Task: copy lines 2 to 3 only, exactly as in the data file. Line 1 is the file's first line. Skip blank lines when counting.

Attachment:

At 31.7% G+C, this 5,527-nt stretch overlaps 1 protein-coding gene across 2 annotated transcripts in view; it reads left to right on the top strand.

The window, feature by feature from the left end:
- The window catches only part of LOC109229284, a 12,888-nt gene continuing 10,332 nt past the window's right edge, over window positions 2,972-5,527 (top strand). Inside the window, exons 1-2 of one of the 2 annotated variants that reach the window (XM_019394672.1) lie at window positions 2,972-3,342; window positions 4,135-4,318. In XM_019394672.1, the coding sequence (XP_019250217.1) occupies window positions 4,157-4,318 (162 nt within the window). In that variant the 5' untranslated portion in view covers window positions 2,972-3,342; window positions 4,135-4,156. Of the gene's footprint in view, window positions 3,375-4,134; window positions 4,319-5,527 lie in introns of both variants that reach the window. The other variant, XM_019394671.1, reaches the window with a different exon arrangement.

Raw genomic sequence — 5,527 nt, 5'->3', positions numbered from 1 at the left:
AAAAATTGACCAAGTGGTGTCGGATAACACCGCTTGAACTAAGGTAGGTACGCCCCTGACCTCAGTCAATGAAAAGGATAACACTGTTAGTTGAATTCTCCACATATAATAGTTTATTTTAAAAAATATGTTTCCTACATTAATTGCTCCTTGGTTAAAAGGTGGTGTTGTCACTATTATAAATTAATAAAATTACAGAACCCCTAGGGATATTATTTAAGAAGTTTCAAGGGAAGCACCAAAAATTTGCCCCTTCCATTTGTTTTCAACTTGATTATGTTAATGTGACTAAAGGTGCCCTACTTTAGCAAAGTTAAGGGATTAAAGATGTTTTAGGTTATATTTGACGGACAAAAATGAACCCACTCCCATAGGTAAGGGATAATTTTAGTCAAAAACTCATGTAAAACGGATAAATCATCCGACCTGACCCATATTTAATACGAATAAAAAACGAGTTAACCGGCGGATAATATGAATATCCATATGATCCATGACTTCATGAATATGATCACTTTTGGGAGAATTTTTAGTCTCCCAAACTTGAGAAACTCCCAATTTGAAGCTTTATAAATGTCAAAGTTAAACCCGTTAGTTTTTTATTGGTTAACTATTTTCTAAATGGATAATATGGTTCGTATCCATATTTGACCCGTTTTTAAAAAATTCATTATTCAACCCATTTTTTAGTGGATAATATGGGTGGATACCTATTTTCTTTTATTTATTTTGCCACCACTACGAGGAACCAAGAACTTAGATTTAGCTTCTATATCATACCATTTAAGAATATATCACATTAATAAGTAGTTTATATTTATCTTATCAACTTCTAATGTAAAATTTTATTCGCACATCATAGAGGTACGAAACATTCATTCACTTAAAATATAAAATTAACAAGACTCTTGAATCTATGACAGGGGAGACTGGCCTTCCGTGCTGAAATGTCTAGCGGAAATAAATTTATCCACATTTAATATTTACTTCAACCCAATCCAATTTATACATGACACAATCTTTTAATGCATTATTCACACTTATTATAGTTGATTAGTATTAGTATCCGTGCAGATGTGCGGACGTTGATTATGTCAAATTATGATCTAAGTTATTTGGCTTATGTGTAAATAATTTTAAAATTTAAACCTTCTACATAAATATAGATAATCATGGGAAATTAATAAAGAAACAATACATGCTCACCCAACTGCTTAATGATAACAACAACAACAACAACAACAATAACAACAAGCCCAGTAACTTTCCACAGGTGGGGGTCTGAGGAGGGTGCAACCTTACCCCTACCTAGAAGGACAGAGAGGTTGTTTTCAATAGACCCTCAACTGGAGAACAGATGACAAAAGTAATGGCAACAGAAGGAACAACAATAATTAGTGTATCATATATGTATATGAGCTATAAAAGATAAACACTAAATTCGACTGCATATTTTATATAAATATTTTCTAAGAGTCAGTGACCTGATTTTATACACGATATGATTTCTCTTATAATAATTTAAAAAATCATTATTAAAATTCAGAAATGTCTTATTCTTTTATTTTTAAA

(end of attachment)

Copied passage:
The window, feature by feature from the left end:
- The window catches only part of LOC109229284, a 12,888-nt gene continuing 10,332 nt past the window's right edge, over window positions 2,972-5,527 (top strand). Inside the window, exons 1-2 of one of the 2 annotated variants that reach the window (XM_019394672.1) lie at window positions 2,972-3,342; window positions 4,135-4,318. In XM_019394672.1, the coding sequence (XP_019250217.1) occupies window positions 4,157-4,318 (162 nt within the window). In that variant the 5' untranslated portion in view covers window positions 2,972-3,342; window positions 4,135-4,156. Of the gene's footprint in view, window positions 3,375-4,134; window positions 4,319-5,527 lie in introns of both variants that reach the window. The other variant, XM_019394671.1, reaches the window with a different exon arrangement.